Run: What sets the GOrun apart from other minimalist shoes is the thicker sole. I did a three mile fartlek on the track with them, with a few miles warmup, drills (A-skips, karaokes, high knees, butt kicks) and then cooled down a few miles on the grass and was very happy with the results. There is a little responsiveness to the GOrun that isn't there in other minimalist shoes. I know Meb has had some say in the design of the shoe, so more than likely, this was his input. The shoe breathes well and doesn't move much once you start running. Judging by the initial feedback I have received on this shoe, people are very interested, so feel free to email me directly for more specific information about the fit and run of the shoe. Addendum: The GOrun is as comfortable shoe as I have ever worn when going sock-less and running on grass/wood chips. It always is easy to get dog crap off of if you find yourself stepping in it!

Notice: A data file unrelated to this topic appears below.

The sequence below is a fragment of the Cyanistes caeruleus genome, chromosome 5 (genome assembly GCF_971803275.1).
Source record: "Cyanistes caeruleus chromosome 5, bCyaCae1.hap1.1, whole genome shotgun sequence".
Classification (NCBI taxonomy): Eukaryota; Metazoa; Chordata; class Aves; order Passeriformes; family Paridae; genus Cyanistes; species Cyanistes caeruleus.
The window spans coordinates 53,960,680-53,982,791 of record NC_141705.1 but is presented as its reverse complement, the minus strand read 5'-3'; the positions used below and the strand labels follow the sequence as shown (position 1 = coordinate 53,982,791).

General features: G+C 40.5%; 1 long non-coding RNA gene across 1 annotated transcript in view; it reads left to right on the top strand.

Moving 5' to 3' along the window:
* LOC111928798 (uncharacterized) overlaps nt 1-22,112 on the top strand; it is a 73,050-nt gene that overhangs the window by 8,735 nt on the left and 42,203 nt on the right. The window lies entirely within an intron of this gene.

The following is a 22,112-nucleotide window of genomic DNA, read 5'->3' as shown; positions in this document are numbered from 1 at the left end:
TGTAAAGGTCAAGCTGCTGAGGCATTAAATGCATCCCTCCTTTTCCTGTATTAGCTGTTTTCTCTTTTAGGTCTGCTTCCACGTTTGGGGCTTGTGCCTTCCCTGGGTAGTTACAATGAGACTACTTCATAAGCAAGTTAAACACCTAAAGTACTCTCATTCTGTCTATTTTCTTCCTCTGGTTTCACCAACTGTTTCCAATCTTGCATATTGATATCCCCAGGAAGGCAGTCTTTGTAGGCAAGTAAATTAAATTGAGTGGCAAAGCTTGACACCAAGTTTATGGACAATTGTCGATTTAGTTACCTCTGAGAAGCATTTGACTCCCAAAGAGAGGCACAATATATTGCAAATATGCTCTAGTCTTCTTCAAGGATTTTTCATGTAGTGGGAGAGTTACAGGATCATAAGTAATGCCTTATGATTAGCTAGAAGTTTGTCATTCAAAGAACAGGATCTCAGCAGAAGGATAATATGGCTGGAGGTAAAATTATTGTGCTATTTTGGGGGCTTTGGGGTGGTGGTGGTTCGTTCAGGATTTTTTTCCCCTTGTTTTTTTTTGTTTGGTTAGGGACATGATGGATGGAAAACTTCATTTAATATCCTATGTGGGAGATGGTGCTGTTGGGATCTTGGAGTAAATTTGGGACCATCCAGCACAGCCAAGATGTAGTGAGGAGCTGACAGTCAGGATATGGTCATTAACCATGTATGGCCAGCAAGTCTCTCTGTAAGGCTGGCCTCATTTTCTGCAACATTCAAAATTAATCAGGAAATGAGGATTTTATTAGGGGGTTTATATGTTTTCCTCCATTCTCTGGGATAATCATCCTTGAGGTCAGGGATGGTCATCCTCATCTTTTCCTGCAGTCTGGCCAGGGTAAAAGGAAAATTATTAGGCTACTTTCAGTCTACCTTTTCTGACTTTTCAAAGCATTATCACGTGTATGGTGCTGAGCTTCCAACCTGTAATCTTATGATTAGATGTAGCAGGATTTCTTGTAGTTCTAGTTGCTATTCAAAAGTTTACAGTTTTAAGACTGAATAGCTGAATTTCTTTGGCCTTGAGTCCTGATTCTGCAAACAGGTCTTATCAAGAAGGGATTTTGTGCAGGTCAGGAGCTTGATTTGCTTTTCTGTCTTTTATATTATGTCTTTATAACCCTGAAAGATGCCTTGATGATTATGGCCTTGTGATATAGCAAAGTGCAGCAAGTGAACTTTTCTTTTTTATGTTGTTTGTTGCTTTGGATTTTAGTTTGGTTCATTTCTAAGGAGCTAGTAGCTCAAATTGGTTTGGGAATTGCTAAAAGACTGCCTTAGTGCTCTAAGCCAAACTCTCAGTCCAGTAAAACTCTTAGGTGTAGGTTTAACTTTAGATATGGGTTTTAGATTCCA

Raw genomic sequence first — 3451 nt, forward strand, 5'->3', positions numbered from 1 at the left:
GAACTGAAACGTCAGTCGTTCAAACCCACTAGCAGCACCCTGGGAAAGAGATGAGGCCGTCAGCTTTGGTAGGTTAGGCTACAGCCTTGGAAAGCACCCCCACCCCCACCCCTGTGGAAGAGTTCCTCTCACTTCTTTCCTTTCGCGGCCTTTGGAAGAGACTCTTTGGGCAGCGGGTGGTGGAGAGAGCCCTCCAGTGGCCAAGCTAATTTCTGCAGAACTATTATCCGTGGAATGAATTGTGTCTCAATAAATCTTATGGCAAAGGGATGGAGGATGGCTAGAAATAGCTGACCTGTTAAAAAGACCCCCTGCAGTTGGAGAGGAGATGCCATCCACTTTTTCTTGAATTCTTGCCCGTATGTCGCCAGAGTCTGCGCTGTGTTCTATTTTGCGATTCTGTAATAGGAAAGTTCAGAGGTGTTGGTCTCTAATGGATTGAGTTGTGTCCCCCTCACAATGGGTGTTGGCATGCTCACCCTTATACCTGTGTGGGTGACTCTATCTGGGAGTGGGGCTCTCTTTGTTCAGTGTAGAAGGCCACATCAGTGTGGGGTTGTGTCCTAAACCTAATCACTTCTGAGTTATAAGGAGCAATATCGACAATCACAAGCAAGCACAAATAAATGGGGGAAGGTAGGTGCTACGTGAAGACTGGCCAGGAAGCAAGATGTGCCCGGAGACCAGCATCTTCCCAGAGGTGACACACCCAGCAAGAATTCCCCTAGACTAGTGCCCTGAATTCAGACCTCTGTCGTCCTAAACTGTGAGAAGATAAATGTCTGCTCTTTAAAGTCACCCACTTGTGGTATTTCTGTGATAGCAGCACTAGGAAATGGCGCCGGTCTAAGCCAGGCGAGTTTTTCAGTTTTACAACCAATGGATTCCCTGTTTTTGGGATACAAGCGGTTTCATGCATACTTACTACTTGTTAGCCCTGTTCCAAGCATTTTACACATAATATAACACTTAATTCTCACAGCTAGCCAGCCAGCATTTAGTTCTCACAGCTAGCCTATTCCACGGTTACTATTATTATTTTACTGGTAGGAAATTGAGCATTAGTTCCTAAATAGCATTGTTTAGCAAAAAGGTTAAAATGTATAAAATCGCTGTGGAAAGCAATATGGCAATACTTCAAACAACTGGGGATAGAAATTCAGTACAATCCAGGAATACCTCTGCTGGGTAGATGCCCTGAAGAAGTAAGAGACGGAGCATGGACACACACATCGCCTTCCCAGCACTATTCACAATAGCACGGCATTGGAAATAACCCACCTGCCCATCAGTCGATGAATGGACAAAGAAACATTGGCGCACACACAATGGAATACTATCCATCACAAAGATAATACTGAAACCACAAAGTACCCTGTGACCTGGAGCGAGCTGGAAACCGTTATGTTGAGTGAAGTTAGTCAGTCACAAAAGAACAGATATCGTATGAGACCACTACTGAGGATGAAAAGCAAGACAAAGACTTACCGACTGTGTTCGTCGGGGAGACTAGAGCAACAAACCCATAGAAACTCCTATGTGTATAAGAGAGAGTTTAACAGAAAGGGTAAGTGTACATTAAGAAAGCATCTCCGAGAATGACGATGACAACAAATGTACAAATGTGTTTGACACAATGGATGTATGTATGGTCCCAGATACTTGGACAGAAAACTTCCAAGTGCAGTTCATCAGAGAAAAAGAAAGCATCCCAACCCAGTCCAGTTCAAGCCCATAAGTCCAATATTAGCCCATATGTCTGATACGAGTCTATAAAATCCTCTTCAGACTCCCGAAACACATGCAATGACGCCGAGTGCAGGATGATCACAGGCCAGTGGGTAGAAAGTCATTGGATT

For more information on the GOrun, go to the Skechers site here and via a nice YouTube piece here.

Final Thoughts on Skechers Running Shoes: It's a good start. Are the ProSpeed and the GOrun going to start taking market share from Nike, Brooks, Asics, New Balance and Mizuno? Probably not just yet, but lets hope their commitment is long enough to see some improvement in product development. The GOrun specifically is a nice shoe, and I imagine they'll only get better with Meb's input. Their stock is up and they had a nice article on MarketWatch today about their journey into the crowded running shoe market.

Meb Keflezighi won the San Jose Half Marathon in the GOrun and will be running the New York City Marathon this weekend in them as well. If he can make some noise near the front, like he did with his win in 2009, it will provide a great deal of awareness for the brand. As he gets older and away from competing, hopefully he'll really dig into the development of the shoes, as it seems like he's already involved on that front.

Also, more sponsorship for athletes is a good thing, so lets hope that Skechers will continue with that commitment!

Can't find Skechers at your local running store? Buy them (at a discount) at here!

Check out my review of Meb Keflezighi's book, "Run to Overcome," here